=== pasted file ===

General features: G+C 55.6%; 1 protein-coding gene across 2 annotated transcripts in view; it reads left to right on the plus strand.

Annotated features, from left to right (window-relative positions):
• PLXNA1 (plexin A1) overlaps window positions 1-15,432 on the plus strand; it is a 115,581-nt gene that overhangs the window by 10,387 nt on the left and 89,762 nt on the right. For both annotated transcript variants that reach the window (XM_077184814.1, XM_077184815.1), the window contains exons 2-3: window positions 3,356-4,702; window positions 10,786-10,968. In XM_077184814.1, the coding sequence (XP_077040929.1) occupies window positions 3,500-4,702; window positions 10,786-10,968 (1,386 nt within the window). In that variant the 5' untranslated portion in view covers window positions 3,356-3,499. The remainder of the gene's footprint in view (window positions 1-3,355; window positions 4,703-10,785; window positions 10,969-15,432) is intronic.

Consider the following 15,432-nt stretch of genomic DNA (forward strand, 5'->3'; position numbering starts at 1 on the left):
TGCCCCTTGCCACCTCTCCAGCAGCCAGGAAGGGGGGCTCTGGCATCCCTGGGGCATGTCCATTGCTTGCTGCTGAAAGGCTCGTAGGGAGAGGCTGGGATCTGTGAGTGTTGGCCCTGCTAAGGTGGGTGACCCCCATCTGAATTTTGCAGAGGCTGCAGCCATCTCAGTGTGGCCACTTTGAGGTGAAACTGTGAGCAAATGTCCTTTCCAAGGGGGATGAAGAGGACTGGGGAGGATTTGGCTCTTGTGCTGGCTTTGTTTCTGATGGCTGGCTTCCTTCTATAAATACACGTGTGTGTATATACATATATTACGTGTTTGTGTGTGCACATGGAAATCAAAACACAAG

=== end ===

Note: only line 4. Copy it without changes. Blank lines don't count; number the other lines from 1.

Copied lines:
Consider the following 15,432-nt stretch of genomic DNA (forward strand, 5'->3'; position numbering starts at 1 on the left):